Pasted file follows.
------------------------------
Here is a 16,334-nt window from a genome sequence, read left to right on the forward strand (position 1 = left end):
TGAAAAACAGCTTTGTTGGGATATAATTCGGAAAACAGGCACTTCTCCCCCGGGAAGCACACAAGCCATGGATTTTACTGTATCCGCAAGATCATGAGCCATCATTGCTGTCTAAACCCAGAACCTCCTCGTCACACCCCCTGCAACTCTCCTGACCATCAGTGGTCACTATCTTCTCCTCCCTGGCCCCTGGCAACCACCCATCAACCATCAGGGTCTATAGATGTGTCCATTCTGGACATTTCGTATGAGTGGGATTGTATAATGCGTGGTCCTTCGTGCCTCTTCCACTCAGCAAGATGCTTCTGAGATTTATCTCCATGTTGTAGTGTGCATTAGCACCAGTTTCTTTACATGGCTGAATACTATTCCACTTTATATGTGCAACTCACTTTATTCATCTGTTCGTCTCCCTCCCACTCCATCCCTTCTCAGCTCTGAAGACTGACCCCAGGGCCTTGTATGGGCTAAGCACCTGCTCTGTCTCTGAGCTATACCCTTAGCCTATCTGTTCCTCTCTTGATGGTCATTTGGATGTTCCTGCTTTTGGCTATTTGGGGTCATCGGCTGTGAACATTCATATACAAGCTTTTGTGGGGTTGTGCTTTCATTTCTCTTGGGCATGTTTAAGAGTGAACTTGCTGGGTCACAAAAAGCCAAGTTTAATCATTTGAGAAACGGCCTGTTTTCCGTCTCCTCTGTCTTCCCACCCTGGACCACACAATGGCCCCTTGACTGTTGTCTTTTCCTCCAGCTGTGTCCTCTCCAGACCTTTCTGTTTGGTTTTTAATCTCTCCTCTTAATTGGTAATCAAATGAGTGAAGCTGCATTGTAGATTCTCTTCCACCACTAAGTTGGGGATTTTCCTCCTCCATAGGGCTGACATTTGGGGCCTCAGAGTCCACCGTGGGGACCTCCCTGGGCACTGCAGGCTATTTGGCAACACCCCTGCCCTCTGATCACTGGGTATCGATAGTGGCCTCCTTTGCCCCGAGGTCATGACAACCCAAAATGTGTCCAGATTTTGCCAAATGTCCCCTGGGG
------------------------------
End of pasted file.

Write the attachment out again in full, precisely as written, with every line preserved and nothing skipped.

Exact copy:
Here is a 16,334-nt window from a genome sequence, read left to right on the forward strand (position 1 = left end):
TGAAAAACAGCTTTGTTGGGATATAATTCGGAAAACAGGCACTTCTCCCCCGGGAAGCACACAAGCCATGGATTTTACTGTATCCGCAAGATCATGAGCCATCATTGCTGTCTAAACCCAGAACCTCCTCGTCACACCCCCTGCAACTCTCCTGACCATCAGTGGTCACTATCTTCTCCTCCCTGGCCCCTGGCAACCACCCATCAACCATCAGGGTCTATAGATGTGTCCATTCTGGACATTTCGTATGAGTGGGATTGTATAATGCGTGGTCCTTCGTGCCTCTTCCACTCAGCAAGATGCTTCTGAGATTTATCTCCATGTTGTAGTGTGCATTAGCACCAGTTTCTTTACATGGCTGAATACTATTCCACTTTATATGTGCAACTCACTTTATTCATCTGTTCGTCTCCCTCCCACTCCATCCCTTCTCAGCTCTGAAGACTGACCCCAGGGCCTTGTATGGGCTAAGCACCTGCTCTGTCTCTGAGCTATACCCTTAGCCTATCTGTTCCTCTCTTGATGGTCATTTGGATGTTCCTGCTTTTGGCTATTTGGGGTCATCGGCTGTGAACATTCATATACAAGCTTTTGTGGGGTTGTGCTTTCATTTCTCTTGGGCATGTTTAAGAGTGAACTTGCTGGGTCACAAAAAGCCAAGTTTAATCATTTGAGAAACGGCCTGTTTTCCGTCTCCTCTGTCTTCCCACCCTGGACCACACAATGGCCCCTTGACTGTTGTCTTTTCCTCCAGCTGTGTCCTCTCCAGACCTTTCTGTTTGGTTTTTAATCTCTCCTCTTAATTGGTAATCAAATGAGTGAAGCTGCATTGTAGATTCTCTTCCACCACTAAGTTGGGGATTTTCCTCCTCCATAGGGCTGACATTTGGGGCCTCAGAGTCCACCGTGGGGACCTCCCTGGGCACTGCAGGCTATTTGGCAACACCCCTGCCCTCTGATCACTGGGTATCGATAGTGGCCTCCTTTGCCCCGAGGTCATGACAACCCAAAATGTGTCCAGATTTTGCCAAATGTCCCCTGGGG